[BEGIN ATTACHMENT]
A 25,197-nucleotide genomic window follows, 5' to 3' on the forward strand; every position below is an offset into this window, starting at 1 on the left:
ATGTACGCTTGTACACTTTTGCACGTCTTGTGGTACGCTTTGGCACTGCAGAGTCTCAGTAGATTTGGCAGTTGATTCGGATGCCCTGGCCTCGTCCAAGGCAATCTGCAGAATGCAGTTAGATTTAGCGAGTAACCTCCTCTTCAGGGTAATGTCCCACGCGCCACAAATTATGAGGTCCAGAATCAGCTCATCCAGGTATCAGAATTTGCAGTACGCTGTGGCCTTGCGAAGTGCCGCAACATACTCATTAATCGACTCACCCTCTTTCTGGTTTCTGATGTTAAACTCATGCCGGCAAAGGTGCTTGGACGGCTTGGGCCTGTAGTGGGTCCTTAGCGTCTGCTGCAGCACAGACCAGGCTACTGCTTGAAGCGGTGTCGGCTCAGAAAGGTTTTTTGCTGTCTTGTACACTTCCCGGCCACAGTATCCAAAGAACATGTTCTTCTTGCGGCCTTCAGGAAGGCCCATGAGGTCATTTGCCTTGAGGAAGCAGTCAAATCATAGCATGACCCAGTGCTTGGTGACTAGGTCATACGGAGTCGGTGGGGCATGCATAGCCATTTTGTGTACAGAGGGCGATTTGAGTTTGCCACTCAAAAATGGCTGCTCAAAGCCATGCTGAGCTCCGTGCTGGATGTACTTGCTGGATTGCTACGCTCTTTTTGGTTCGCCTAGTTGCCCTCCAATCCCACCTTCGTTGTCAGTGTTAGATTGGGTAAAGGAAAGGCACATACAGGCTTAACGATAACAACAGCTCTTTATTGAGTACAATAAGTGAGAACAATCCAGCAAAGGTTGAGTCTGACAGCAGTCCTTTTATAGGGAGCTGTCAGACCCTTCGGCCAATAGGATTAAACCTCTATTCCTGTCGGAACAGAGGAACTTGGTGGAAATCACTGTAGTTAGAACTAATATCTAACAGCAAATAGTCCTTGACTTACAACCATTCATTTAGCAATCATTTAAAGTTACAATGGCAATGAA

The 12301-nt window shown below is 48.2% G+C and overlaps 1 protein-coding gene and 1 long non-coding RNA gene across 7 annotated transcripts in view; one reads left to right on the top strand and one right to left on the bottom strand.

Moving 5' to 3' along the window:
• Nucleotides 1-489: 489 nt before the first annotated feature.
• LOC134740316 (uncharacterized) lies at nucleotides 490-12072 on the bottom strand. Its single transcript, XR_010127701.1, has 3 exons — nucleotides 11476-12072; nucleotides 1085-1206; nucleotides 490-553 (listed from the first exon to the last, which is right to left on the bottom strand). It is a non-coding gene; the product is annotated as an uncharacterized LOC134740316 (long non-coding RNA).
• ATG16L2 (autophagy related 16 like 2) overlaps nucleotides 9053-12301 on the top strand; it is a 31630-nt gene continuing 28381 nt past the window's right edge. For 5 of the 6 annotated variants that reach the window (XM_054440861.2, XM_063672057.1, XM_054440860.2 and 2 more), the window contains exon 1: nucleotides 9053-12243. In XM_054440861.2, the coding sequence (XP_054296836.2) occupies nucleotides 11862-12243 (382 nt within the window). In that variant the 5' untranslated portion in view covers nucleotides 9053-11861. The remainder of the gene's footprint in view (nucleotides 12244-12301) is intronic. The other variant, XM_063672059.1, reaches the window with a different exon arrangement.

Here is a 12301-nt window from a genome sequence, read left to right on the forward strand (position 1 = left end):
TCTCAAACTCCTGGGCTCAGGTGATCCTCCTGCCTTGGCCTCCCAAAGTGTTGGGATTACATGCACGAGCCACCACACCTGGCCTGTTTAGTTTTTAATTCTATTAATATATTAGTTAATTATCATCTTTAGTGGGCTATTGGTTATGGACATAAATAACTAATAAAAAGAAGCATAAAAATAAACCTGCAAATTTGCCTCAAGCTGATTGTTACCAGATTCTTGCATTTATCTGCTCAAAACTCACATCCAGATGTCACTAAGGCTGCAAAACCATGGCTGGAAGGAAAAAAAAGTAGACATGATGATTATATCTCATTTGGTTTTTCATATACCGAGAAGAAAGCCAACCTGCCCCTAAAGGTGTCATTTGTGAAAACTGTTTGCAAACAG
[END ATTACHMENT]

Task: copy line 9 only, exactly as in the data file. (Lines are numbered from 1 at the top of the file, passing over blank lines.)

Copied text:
TCTCAAACTCCTGGGCTCAGGTGATCCTCCTGCCTTGGCCTCCCAAAGTGTTGGGATTACATGCACGAGCCACCACACCTGGCCTGTTTAGTTTTTAATTCTATTAATATATTAGTTAATTATCATCTTTAGTGGGCTATTGGTTATGGACATAAATAACTAATAAAAAGAAGCATAAAAATAAACCTGCAAATTTGCCTCAAGCTGATTGTTACCAGATTCTTGCATTTATCTGCTCAAAACTCACATCCAGATGTCACTAAGGCTGCAAAACCATGGCTGGAAGGAAAAAAAAGTAGACATGATGATTATATCTCATTTGGTTTTTCATATACCGAGAAGAAAGCCAACCTGCCCCTAAAGGTGTCATTTGTGAAAACTGTTTGCAAACAG